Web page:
WE LOOK for writers to invent pop lit style– new writing which is readable but also intelligent, meaningful, and real.

This week we have a new story by Dr. Wred Fright which qualifies as a possible pop lit template: “Operative 72 Takes a Swim.”

29) 73 wasn’t sure how much time had passed. There was always just the sea, the sun, and an island full of retired intelligence operatives rewarded with Sodom in the South Pacific.

65) Johnson was very drunk one night. “God wouldn’t care,” he said, pointing around at the rest of the bar, “If we killed every single one of them.”
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American literature needs to be reinvented to retain credibility as an art form– for it NOT to be ghettoized within the broader culture. With changing technology, the art itself must change.

We believe in artistic change. The more esteemed “literary” segments of publishing have forever been last to jump on a change bandwagon.

This dates from 1955, when low-priced paperbacks began conquering the interest of the general reader. Harcourt Brace published a poetry anthology, edited by Oscar Williams, containing work from all the great American poets. Distinguished publishers Charles Scribners and Sons, and the MacMillan Company, refused to to permit the work of their poets, T.S. Eliot and Allen Tate among them, to appear in the paperback edition– because it was a paperback.

Question: Does literature belong to an enlightened few, or to everyone?
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(Painting by Paul Gauguin.)

A Pop Canon?

All-Time American Writers Tournament

Did pop literature exist in the past?

Absolutely! Our latest bracket selections for the big Tournament include two of the most famous, hugely popular, world-renowned writers ever— both American– in the persons of Jack London and Edgar Allan Poe. From the days when the most fascinating, charismatic, or crazy persons in society became writers. (Which made for fascinating reading.)

Another selectee, Emily Dickinson, could be called a pop poet. The fourth, Tennessee Williams, a pop playwright? That’s stretching it.

Does their work hold up?

Read Jack London’s terrific story “Lost Face” and find out.

–in the foundations of the world was graved this end for him– for him, who was so fine and sensitive, whose nerves scarcely sheltered under his skin, who was a dreamer, and a poet, and an artist. Before he was dreamed of, it had been determined that the quivering bundle of sensitiveness that constituted him should be doomed to live in raw and howling savagery–

Fiction as Life, as Emotion, as Art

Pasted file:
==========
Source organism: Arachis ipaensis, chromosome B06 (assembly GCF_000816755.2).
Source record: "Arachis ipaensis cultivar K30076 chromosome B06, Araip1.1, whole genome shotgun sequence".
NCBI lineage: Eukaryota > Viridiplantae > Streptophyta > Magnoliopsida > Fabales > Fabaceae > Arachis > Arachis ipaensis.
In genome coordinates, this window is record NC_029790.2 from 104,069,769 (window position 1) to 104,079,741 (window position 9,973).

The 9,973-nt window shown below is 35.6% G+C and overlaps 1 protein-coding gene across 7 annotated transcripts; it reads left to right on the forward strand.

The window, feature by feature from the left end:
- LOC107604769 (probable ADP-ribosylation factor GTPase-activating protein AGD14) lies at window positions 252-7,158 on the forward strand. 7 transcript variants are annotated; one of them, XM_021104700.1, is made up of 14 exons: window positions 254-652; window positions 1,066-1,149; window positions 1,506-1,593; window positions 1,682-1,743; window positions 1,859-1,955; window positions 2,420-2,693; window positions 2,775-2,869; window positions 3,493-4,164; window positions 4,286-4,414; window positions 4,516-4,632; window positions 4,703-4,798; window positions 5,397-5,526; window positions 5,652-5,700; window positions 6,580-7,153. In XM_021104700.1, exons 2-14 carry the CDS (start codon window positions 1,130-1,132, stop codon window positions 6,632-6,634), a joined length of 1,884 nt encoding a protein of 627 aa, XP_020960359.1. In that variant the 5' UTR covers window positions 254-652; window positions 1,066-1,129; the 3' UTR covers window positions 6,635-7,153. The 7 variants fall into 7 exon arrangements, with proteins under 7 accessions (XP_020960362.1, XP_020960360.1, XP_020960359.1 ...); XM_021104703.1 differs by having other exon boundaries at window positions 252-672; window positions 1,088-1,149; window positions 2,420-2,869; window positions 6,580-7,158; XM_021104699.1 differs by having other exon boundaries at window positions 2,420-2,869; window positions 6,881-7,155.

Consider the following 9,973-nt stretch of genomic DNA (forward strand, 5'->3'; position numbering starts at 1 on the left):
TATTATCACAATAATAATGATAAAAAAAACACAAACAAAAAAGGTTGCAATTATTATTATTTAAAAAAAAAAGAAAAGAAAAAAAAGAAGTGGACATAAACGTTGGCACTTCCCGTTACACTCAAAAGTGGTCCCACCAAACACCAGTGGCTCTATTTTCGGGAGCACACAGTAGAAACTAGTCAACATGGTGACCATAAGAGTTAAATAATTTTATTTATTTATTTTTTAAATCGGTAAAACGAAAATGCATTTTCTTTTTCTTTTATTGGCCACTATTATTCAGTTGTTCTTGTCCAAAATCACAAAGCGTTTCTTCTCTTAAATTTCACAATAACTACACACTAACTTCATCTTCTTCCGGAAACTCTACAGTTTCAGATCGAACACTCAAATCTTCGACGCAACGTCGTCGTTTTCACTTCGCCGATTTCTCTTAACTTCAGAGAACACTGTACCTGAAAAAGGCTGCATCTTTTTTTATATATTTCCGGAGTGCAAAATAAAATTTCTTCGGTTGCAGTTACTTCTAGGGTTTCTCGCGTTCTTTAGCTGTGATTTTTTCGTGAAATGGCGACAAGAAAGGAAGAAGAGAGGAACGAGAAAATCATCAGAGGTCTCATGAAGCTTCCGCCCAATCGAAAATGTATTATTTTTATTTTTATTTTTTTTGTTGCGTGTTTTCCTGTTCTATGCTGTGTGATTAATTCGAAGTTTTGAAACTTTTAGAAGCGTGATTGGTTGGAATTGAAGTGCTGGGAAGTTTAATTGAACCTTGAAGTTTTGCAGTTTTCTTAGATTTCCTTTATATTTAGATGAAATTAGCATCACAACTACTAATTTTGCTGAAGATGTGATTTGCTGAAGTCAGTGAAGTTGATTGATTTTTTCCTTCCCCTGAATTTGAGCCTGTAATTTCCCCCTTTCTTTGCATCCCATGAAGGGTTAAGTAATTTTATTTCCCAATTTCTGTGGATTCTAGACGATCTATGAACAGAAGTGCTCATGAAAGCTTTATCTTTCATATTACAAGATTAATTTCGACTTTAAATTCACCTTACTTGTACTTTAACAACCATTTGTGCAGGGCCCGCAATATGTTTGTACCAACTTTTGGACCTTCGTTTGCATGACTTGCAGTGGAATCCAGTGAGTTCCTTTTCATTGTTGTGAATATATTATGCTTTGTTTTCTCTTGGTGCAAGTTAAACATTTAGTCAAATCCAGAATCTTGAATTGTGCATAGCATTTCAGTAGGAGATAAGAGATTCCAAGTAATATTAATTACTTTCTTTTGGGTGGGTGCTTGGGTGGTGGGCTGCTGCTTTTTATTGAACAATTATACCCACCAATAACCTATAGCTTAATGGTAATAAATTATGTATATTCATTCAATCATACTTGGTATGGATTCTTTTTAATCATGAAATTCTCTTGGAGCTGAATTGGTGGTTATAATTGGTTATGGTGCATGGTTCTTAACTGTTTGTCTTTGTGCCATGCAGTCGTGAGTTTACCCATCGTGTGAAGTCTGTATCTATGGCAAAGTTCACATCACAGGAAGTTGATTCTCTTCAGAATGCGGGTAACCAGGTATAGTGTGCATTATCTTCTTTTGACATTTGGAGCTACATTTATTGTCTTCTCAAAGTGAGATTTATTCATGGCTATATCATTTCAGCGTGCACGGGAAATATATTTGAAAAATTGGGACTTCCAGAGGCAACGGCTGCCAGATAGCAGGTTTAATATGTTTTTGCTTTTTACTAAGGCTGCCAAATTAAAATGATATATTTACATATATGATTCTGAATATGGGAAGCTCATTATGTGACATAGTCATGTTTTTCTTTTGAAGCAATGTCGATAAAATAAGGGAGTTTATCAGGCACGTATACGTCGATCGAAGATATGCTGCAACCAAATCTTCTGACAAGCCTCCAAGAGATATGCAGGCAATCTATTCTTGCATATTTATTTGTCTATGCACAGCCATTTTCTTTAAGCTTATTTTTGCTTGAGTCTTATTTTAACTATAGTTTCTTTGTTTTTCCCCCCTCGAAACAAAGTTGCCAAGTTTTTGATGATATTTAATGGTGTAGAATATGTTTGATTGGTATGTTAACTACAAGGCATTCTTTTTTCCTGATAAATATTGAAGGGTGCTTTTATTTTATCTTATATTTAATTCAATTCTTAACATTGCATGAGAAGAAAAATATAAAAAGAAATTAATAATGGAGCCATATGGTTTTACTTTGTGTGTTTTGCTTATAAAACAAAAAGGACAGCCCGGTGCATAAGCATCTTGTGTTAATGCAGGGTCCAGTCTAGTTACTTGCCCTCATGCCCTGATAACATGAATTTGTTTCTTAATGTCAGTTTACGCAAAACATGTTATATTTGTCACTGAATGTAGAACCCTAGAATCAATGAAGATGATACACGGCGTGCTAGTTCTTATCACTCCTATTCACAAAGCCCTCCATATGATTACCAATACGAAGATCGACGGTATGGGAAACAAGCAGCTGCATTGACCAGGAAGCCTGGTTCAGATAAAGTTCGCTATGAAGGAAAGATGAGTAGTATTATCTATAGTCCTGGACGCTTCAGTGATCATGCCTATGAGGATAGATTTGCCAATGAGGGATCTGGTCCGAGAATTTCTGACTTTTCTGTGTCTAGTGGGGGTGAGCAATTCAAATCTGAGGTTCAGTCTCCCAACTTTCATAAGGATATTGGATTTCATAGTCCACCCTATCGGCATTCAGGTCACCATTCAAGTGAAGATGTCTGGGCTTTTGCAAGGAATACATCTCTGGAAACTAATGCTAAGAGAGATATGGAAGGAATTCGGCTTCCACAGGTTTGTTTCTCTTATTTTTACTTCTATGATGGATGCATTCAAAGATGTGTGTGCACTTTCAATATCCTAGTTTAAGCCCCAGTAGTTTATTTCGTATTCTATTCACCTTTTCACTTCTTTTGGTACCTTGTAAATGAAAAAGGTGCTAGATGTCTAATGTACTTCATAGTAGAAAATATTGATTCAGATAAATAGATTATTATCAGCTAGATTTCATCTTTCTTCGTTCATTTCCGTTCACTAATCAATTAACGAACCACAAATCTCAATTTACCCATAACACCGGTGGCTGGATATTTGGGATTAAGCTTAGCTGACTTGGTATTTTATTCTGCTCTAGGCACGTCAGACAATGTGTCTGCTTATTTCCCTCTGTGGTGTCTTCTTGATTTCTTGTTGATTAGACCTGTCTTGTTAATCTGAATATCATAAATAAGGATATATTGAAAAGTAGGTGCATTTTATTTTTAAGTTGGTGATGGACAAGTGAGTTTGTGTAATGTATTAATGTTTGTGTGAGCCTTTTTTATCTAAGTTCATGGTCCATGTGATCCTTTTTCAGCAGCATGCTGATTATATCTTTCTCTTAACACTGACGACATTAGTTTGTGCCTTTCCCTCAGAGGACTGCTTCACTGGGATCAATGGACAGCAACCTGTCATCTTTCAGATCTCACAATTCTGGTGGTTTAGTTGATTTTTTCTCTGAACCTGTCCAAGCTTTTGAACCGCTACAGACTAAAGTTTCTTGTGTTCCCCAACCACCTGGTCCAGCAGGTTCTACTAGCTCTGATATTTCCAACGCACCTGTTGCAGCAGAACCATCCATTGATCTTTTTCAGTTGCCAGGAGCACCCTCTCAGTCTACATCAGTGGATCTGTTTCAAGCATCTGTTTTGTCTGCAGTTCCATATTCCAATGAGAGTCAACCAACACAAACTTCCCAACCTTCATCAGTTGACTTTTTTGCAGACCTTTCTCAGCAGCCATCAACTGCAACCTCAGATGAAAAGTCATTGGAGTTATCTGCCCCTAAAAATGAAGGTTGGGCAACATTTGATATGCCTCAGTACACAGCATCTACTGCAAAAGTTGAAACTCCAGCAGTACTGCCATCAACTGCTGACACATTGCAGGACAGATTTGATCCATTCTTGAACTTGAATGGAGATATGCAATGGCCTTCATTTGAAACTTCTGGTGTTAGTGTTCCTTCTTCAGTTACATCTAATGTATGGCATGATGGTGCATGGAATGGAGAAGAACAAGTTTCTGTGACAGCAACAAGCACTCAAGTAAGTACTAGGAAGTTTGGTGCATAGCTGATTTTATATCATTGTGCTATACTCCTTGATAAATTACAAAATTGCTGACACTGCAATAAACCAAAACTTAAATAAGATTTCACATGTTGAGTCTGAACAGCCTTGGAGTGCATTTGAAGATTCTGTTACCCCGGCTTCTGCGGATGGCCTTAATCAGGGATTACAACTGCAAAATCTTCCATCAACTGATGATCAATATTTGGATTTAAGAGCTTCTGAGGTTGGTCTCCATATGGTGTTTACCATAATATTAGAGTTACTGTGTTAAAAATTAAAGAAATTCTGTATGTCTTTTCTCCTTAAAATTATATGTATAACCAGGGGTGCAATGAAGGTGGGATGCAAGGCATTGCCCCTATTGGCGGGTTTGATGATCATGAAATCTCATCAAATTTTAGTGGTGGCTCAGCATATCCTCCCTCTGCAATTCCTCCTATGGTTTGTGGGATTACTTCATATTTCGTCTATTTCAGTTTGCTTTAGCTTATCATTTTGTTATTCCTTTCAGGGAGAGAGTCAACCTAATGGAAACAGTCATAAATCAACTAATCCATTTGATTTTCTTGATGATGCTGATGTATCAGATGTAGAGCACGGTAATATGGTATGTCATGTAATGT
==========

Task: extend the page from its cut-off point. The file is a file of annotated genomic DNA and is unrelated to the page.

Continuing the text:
Pop Lit Fiction

PART OF OUR MISSION at New Pop Lit is to present the most powerful fiction we can find, from the best new writers. We fulfill that mission with our newest short story, “The Fetus,” by Clint Margrave. It’s a tale of high school and bullying, but it’s more than that. Art’s task is to give us the complexity and confusions of life; of our crazy, cruel, three-dimensional world.

The bell rang and Mr. Schlosser asked us to open our textbooks to the introductory chapter.

“Biology is the study of living things,” he said. “One of the central questions we’ll be exploring this semester is what does it mean to be alive?”

(Artwork: “Still Life” by Juan Gris.)
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p.s. Also stay up on the All-Time American Writers Tournament!

Literature and the Underground

Feature

THIS WEEK we briefly explore the subculture of literature with our long-overdue final installment of Hyper-Talents of the New Literary Age, in which we examine a diverse array of personalities from Bob Dylan to Aaron Cometbus, on up to underground writers of now– who create work just a tad rougher, wilder, and real than standard refined “literary” writing.

Accompanying the essay is a new story by one of our favorite zine writers, fishspit. The story is titled, “I Was a Juvenile Delinquent– Now I’m Just a Delinquent.”

Even the title wouldn’t make it through an MFA program!

Them teachers weren’t the sharpest set of educators. You had to be pretty doltish to wind up down there . . . nobody with an ounce of spirit, a dram of intelligence, would put up with that kind of horror-show. We were a regular freak show . . . the teachers were about as intelligent as carnies.

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(ONGOING at one of our blogs is the All-Time American Writers Tournament. The latest news there is an appreciation of a prominent American author by Samuel Stevens. Don’t miss a post!)

California Writing

Pop Lit Fiction

LOS ANGELES has long been the most extreme example of American excess. Many writers have tried to capture SoCal’s special vibration; its captivating mix of ethnicity, cars, class, color/weather/nature jammed together like an expressionist painting come alive. One of the best writers on the subject is Robin Wyatt Dunn– who appeared in our modest first New Pop Lit print issue with a terrific story about Los Angeles. Now he’s given us another one, “Travelogue,” full of reality and imagination. A journey through L.A., but also, perhaps, through somewhere else. A Robin Dunn story is always a unique experience.  Don’t miss this one!

Here in the Big Sleep there is no moon, so the sea is tideless. However, it does move. Creeping tendrils of water you will find anywhere along it, shimmering in the darkness. I have walked along Seaside on many a moonless night.

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Speaking of California, be sure to read D.C. Miller’s Appreciation of Philip K. Dick, part of our ongoing All-Time American Writers Tournament.
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(Painting: “Herbstlandschaft mit Booten” by Wassily Kandinsky.)